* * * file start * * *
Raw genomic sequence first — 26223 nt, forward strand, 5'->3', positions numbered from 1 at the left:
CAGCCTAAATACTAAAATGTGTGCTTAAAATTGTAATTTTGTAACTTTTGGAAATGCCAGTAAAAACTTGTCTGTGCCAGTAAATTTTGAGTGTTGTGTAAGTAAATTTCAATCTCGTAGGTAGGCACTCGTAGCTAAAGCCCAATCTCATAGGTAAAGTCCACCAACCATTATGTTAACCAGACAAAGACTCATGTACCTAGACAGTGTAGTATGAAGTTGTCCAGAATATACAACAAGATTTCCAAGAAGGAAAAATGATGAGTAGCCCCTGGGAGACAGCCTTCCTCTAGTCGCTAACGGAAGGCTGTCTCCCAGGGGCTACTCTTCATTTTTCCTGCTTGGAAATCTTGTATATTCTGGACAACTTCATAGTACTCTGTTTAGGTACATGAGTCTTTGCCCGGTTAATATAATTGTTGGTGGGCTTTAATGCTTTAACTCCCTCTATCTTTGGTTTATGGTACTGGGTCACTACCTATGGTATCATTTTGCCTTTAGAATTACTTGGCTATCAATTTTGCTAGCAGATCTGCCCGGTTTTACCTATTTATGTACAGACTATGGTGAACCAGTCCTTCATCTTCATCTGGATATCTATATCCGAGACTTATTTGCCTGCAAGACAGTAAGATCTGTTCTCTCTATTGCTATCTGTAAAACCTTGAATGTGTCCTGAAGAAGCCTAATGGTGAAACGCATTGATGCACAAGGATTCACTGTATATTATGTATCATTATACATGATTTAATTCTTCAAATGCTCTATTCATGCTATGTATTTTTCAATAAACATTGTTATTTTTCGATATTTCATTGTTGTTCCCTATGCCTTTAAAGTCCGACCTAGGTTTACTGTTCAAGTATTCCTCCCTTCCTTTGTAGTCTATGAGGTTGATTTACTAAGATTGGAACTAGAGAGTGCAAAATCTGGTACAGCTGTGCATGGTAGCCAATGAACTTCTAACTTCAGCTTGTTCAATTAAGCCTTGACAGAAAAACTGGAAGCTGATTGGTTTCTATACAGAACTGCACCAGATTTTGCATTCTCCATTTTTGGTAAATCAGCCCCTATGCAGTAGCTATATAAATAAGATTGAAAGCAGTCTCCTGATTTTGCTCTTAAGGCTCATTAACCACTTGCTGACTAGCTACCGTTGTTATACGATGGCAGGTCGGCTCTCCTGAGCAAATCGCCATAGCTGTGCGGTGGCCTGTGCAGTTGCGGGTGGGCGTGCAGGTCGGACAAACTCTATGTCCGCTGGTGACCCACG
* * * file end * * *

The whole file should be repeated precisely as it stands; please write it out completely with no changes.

Raw genomic sequence first — 26223 nt, forward strand, 5'->3', positions numbered from 1 at the left:
CAGCCTAAATACTAAAATGTGTGCTTAAAATTGTAATTTTGTAACTTTTGGAAATGCCAGTAAAAACTTGTCTGTGCCAGTAAATTTTGAGTGTTGTGTAAGTAAATTTCAATCTCGTAGGTAGGCACTCGTAGCTAAAGCCCAATCTCATAGGTAAAGTCCACCAACCATTATGTTAACCAGACAAAGACTCATGTACCTAGACAGTGTAGTATGAAGTTGTCCAGAATATACAACAAGATTTCCAAGAAGGAAAAATGATGAGTAGCCCCTGGGAGACAGCCTTCCTCTAGTCGCTAACGGAAGGCTGTCTCCCAGGGGCTACTCTTCATTTTTCCTGCTTGGAAATCTTGTATATTCTGGACAACTTCATAGTACTCTGTTTAGGTACATGAGTCTTTGCCCGGTTAATATAATTGTTGGTGGGCTTTAATGCTTTAACTCCCTCTATCTTTGGTTTATGGTACTGGGTCACTACCTATGGTATCATTTTGCCTTTAGAATTACTTGGCTATCAATTTTGCTAGCAGATCTGCCCGGTTTTACCTATTTATGTACAGACTATGGTGAACCAGTCCTTCATCTTCATCTGGATATCTATATCCGAGACTTATTTGCCTGCAAGACAGTAAGATCTGTTCTCTCTATTGCTATCTGTAAAACCTTGAATGTGTCCTGAAGAAGCCTAATGGTGAAACGCATTGATGCACAAGGATTCACTGTATATTATGTATCATTATACATGATTTAATTCTTCAAATGCTCTATTCATGCTATGTATTTTTCAATAAACATTGTTATTTTTCGATATTTCATTGTTGTTCCCTATGCCTTTAAAGTCCGACCTAGGTTTACTGTTCAAGTATTCCTCCCTTCCTTTGTAGTCTATGAGGTTGATTTACTAAGATTGGAACTAGAGAGTGCAAAATCTGGTACAGCTGTGCATGGTAGCCAATGAACTTCTAACTTCAGCTTGTTCAATTAAGCCTTGACAGAAAAACTGGAAGCTGATTGGTTTCTATACAGAACTGCACCAGATTTTGCATTCTCCATTTTTGGTAAATCAGCCCCTATGCAGTAGCTATATAAATAAGATTGAAAGCAGTCTCCTGATTTTGCTCTTAAGGCTCATTAACCACTTGCTGACTAGCTACCGTTGTTATACGATGGCAGGTCGGCTCTCCTGAGCAAATCGCCATAGCTGTGCGGTGGCCTGTGCAGTTGCGGGTGGGCGTGCAGGTCGGACAAACTCTATGTCCGCTGGTGACCCACG